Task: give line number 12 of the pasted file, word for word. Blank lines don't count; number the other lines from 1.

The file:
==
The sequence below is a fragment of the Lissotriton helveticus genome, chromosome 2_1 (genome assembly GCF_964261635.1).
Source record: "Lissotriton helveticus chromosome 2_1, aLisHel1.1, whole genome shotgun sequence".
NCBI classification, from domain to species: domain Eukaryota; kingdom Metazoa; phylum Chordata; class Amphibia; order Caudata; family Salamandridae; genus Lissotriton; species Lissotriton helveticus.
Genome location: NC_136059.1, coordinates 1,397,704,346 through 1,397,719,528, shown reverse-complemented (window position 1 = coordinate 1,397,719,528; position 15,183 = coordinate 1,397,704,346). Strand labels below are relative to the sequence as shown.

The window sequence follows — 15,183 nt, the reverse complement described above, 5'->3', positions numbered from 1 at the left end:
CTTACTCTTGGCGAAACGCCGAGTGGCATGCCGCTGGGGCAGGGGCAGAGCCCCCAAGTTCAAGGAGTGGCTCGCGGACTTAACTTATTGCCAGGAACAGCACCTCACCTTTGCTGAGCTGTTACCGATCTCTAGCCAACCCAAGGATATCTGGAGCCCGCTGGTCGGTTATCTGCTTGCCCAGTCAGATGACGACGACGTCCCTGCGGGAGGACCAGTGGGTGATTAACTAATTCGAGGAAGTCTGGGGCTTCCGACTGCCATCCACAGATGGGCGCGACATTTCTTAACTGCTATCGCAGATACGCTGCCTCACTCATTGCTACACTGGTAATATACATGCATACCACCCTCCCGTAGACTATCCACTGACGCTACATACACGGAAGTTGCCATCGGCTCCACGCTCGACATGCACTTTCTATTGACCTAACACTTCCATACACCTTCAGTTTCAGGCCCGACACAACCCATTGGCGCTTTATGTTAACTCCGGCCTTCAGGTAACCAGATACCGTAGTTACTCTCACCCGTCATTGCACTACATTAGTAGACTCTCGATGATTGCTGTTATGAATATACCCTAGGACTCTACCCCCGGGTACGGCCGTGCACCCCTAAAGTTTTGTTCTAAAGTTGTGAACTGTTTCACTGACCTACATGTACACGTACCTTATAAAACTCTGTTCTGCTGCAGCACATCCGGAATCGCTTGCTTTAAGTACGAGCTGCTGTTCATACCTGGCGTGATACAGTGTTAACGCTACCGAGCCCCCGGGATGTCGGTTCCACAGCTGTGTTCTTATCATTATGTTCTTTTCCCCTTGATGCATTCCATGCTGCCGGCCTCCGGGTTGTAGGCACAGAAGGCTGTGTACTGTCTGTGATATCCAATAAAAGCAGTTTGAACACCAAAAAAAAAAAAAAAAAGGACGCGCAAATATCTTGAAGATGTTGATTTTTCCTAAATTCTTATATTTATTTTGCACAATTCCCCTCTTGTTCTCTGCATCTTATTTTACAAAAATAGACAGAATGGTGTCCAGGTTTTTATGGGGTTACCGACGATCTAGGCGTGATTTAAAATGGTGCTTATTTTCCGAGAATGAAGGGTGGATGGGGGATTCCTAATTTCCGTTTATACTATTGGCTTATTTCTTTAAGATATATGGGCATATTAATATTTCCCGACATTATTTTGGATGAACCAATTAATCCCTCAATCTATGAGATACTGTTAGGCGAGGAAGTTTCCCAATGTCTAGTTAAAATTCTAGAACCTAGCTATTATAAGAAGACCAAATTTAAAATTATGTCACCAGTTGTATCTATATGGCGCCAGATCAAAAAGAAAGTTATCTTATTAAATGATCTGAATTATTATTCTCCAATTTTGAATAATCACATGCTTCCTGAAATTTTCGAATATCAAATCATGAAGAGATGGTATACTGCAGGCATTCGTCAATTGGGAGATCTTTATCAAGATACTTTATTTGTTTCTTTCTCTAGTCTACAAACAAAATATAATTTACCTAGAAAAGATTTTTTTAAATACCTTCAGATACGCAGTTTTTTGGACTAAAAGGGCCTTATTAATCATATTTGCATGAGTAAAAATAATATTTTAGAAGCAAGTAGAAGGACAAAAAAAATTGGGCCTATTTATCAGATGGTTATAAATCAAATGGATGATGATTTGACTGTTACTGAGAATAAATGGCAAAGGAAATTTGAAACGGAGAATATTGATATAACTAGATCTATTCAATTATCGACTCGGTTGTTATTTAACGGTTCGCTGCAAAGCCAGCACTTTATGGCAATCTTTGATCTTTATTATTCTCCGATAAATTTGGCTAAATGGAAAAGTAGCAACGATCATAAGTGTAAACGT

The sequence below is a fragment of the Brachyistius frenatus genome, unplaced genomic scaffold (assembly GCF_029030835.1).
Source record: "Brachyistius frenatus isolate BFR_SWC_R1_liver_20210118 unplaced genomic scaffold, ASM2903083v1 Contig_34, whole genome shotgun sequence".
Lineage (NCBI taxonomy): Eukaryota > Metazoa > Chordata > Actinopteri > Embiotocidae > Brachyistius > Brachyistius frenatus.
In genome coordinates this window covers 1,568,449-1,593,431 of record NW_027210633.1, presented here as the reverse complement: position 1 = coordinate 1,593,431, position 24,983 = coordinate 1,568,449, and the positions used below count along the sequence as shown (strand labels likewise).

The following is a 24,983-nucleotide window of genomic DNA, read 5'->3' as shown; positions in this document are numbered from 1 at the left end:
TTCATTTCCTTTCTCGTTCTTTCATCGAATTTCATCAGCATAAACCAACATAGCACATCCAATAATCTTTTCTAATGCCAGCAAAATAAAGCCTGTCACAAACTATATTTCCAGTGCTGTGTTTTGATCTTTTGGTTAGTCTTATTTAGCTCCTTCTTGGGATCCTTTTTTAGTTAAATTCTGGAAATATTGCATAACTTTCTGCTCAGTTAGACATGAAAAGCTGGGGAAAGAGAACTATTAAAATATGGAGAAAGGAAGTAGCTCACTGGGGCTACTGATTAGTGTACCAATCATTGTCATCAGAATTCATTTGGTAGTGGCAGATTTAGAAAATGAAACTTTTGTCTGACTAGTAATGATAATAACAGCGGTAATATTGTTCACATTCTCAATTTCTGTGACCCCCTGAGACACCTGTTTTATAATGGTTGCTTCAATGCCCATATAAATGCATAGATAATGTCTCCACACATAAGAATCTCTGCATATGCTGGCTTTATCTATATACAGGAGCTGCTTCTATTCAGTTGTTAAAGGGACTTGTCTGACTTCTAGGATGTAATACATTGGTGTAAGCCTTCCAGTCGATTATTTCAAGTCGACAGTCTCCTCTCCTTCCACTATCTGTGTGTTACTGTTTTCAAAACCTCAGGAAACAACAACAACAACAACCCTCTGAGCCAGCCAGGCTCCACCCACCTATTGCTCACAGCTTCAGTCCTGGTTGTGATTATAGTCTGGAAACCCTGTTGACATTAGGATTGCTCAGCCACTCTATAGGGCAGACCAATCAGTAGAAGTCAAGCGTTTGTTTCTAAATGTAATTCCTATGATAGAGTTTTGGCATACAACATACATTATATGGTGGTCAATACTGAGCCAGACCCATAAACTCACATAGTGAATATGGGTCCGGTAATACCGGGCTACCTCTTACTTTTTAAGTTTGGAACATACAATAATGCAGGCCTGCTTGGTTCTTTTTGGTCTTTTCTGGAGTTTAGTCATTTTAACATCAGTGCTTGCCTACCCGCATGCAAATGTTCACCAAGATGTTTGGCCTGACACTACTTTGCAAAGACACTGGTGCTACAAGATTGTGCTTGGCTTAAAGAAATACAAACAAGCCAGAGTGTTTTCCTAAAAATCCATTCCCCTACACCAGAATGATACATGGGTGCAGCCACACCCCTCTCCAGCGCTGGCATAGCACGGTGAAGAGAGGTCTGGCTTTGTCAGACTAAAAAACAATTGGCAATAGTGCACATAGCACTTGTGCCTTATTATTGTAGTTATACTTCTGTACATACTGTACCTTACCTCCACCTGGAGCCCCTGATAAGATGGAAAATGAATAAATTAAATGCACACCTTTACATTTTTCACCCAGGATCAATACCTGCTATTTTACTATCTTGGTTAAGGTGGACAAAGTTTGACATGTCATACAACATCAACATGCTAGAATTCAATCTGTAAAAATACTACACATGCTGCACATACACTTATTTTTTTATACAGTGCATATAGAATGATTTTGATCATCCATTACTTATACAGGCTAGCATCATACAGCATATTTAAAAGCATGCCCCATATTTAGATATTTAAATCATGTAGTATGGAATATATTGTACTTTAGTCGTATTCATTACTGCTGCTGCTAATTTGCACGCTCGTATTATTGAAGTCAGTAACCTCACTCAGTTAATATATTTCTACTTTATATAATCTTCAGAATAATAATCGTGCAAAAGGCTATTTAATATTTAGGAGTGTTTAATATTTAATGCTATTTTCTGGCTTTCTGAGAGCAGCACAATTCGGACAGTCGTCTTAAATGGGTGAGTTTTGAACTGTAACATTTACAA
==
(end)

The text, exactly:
TTCATTTCCTTTCTCGTTCTTTCATCGAATTTCATCAGCATAAACCAACATAGCACATCCAATAATCTTTTCTAATGCCAGCAAAATAAAGCCTGTCACAAACTATATTTCCAGTGCTGTGTTTTGATCTTTTGGTTAGTCTTATTTAGCTCCTTCTTGGGATCCTTTTTTAGTTAAATTCTGGAAATATTGCATAACTTTCTGCTCAGTTAGACATGAAAAGCTGGGGAAAGAGAACTATTAAAATATGGAGAAAGGAAGTAGCTCACTGGGGCTACTGATTAGTGTACCAATCATTGTCATCAGAATTCATTTGGTAGTGGCAGATTTAGAAAATGAAACTTTTGTCTGACTAGTAATGATAATAACAGCGGTAATATTGTTCACATTCTCAATTTCTGTGACCCCCTGAGACACCTGTTTTATAATGGTTGCTTCAATGCCCATATAAATGCATAGATAATGTCTCCACACATAAGAATCTCTGCATATGCTGGCTTTATCTATATACAGGAGCTGCTTCTATTCAGTTGTTAAAGGGACTTGTCTGACTTCTAGGATGTAATACATTGGTGTAAGCCTTCCAGTCGATTATTTCAAGTCGACAGTCTCCTCTCCTTCCACTATCTGTGTGTTACTGTTTTCAAAACCTCAGGAAACAACAACAACAACAACCCTCTGAGCCAGCCAGGCTCCACCCACCTATTGCTCACAGCTTCAGTCCTGGTTGTGATTATAGTCTGGAAACCCTGTTGACATTAGGATTGCTCAGCCACTCTATAGGGCAGACCAATCAGTAGAAGTCAAGCGTTTGTTTCTAAATGTAATTCCTATGATAGAGTTTTGGCATACAACATACATTATATGGTGGTCAATACTGAGCCAGACCCATAAACTCACATAGTGAATATGGGTCCGGTAATACCGGGCTACCTCTTACTTTTTAAGTTTGGAACATACAATAATGCAGGCCTGCTTGGTTCTTTTTGGTCTTTTCTGGAGTTTAGTCATTTTAACATCAGTGCTTGCCTACCCGCATGCAAATGTTCACCAAGATGTTTGGCCTGACACTACTTTGCAAAGACACTGGTGCTACAAGATTGTGCTTGGCTTAAAGAAATACAAACAAGCCAGAGTGTTTTCCTAAAAATCCATTCCCCTACACCAGAATGATACATGGGTGCAGCCACACCCCTCTCCAGCGCTGGCATAGCACGGTGAAGAGAGGTCTGGCTTTGTCAGACTAAAAAACAATTGGCAATAGTGCACATAGCACTTGTGCCTTATTATTGTAGTTATACTTCTGTACATACTGTACCTTACCTCCACCTGGAGCCCCTGATAAGATGGAAAATGAATAAATTAAATGCACACCTTTACATTTTTCACCCAGGATCAATACCTGCTATTTTACTATCTTGGTTAAGGTGGACAAAGTTTGACATGTCATACAACATCAACATGCTAGAATTCAATCTGTAAAAATACTACACATGCTGCACATACACTTATTTTTTTATACAGTGCATATAGAATGATTTTGATCATCCATTACTTATACAGGCTAGCATCATACAGCATATTTAAAAGCATGCCCCATATTTAGATATTTAAATCATGTAGTATGGAATATATTGTACTTTAGTCGTATTCATTACTGCTGCTGCTAATTTGCACGCTCGTATTATTGAAGTCAGTAACCTCACTCAGTTAATATATTTCTACTTTATATAATCTTCAGAATAATAATCGTGCAAAAGGCTATTTAATATTTAGGAGTGTTTAATATTTAATGCTATTTTCTGGCTTTCTGAGAGCAGCACAATTCGGACAGTCGTCTTAAATGGGTGAGTTTTGAACTGTAACATTTACAA